WASHINGTON (CNN) - Four senators pushed for a bill Wednesday to ban texting while driving, a day after a study found that drivers who text while on the road are much more likely to have an accident than an undistracted driver.
Sens. Chuck Schumer, D-New York; Robert Menendez, D-New Jersey; Mary Landrieu, D-Louisiana; and Kay Hagan, D-North Carolina, unveiled the ALERT Act, which would ban truck and car drivers and operators of mass transit from texting while driving.
The proposed legislation would prohibit any driver from sending text or e-mail messages while driving a vehicle, said an earlier news release from the senators. If the bill passes, the Department of Transportation would set the minimum standards for compliance.
States that do not enact text-banning laws within two years of the bill's passage could lose 25 percent of their federal highway funds, Schumer said in a news conference announcing the legislation. The non-compliant states could recuperate that money once they meet the text-banning standards, Schumer added.
Fourteen states and the District of Columbia already have laws barring texting while driving, which include the home states of three of the bill's sponsors: Alaska, Arkansas, California, Colorado, Connecticut, Louisiana, Maryland, Minnesota, New Jersey, North Carolina, Tennessee, Utah, Virginia and Washington.
New York does not have a ban against texting, but has barred using handheld phones while driving, according to the Governor's Highway Safety Association. Schumer said New York's legislature has sent Gov. David Paterson a bill to ban texting as well.
"The legislation will send an important message to drivers across the country: Get your hands off the cell phone and back on the wheel," Schumer said.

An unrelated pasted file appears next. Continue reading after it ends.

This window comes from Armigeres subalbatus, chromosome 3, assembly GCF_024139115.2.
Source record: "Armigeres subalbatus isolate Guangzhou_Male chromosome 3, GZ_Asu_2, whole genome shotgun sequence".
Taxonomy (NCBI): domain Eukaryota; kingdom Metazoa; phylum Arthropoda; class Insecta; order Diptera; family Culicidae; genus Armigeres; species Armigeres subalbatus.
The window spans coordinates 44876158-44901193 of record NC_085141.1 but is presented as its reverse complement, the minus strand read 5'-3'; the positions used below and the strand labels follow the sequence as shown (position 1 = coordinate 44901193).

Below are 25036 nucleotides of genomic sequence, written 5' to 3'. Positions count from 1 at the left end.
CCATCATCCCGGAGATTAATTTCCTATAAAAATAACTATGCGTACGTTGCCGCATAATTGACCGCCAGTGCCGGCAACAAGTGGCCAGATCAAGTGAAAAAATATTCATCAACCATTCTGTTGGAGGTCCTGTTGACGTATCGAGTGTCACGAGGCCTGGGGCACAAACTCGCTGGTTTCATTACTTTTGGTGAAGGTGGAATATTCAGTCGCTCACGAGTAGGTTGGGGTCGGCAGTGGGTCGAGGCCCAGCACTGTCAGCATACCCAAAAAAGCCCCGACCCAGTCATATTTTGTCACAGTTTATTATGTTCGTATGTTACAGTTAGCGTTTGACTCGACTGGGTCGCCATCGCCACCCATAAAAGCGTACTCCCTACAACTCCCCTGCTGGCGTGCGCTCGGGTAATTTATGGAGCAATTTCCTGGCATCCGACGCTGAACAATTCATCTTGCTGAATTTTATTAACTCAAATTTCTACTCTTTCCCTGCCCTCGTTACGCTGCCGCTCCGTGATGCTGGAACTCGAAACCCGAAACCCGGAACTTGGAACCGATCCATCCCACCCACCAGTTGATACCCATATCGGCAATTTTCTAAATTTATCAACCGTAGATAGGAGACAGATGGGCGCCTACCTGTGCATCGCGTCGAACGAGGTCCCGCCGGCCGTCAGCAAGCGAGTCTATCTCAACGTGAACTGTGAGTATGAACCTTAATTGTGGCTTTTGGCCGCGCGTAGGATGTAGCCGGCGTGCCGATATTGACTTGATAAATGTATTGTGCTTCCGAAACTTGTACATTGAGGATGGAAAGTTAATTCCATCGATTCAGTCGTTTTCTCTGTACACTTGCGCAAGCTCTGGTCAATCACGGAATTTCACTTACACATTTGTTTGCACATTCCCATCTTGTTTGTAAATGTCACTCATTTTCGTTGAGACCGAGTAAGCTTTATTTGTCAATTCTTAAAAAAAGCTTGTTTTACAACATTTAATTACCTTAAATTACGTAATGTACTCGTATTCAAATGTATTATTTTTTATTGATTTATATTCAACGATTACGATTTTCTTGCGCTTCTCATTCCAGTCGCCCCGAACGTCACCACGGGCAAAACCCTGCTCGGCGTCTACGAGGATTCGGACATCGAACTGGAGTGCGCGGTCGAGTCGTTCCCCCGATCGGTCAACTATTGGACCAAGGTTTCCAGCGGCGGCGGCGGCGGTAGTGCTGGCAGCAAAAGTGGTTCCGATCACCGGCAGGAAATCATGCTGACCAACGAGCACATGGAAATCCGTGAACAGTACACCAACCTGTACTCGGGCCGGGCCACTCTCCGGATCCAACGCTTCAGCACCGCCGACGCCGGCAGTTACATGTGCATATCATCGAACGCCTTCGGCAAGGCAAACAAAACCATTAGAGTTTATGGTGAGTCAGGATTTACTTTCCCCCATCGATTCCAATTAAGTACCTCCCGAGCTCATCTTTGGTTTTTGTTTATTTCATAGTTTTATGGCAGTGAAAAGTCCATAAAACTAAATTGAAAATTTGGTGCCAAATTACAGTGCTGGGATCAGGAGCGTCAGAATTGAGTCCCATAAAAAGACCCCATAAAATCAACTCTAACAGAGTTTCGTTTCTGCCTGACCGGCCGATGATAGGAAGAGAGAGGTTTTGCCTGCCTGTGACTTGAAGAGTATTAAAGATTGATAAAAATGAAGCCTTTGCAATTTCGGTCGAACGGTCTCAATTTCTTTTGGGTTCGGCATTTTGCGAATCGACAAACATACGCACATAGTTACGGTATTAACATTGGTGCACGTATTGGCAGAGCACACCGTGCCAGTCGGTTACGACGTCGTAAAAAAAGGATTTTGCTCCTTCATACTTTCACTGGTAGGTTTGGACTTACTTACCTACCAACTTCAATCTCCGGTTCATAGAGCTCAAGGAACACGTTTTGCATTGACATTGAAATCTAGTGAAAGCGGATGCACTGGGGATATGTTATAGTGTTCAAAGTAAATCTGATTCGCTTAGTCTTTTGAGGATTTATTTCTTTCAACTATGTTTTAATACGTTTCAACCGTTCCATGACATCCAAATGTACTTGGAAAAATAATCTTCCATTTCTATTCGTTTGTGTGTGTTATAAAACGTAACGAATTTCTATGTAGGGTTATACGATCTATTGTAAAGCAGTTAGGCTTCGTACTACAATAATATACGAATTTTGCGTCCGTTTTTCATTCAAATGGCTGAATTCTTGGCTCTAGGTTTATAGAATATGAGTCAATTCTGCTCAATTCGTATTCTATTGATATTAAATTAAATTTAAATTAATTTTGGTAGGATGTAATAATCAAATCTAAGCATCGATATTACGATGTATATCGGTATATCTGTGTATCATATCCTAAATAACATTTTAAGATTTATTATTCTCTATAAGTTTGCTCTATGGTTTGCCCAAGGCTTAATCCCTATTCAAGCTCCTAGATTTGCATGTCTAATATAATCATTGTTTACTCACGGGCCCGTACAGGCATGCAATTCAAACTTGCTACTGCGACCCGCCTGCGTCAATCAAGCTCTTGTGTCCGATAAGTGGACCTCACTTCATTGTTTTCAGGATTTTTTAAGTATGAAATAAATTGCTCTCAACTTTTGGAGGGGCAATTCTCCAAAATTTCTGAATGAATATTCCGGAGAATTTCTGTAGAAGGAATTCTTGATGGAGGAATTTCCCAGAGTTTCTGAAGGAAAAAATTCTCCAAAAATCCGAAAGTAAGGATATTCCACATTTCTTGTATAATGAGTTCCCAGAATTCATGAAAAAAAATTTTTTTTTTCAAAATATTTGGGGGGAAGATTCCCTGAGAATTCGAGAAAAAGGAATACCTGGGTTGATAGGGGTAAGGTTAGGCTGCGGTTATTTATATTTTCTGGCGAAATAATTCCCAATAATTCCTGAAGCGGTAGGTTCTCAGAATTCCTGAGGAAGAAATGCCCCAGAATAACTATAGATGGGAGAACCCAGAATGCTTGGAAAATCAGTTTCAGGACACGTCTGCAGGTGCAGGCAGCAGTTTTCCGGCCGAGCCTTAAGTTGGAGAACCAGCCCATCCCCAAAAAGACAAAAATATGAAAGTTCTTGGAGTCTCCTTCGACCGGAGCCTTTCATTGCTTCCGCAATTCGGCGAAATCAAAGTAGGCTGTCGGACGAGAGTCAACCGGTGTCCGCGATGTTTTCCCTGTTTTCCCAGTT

The senators cited a Virginia Tech Transportation Institute study that found that truck drivers who texted while driving were 23 times more likely to crash or get into a near-wreck than undistracted drivers.
When compared to dialing, talking, listening or reaching for an electronic device, texting posed the greatest accident risk, the study found, attributing it to the almost five seconds they found the driver's eyes were off the roadway while texting, said Rich Hanowski, the director of the Center for Truck and Bus Safety at the transportation institute.
"Not having [a cell phone] in your hand while driving could be the difference between life and death," said Menendez.
In September, a commuter train engineer missed a stop signal while trading text messages with a friend, leading to a collision with a freight train that killed 25 people in California, according to federal investigators. The accident injured 101 people.
A mass-transit accident injured 62 people in May when two trains collided in Boston, Massachusetts, the Massachusetts Bay Transportation Authority said. The operator of the trolley was charged in July for gross negligence after he admitted to texting seconds before his collision with another trolley, according to the Suffolk County district attorney and a National Transportation Safety Board official.
–CNN Radio's John Lisk contributed to this report.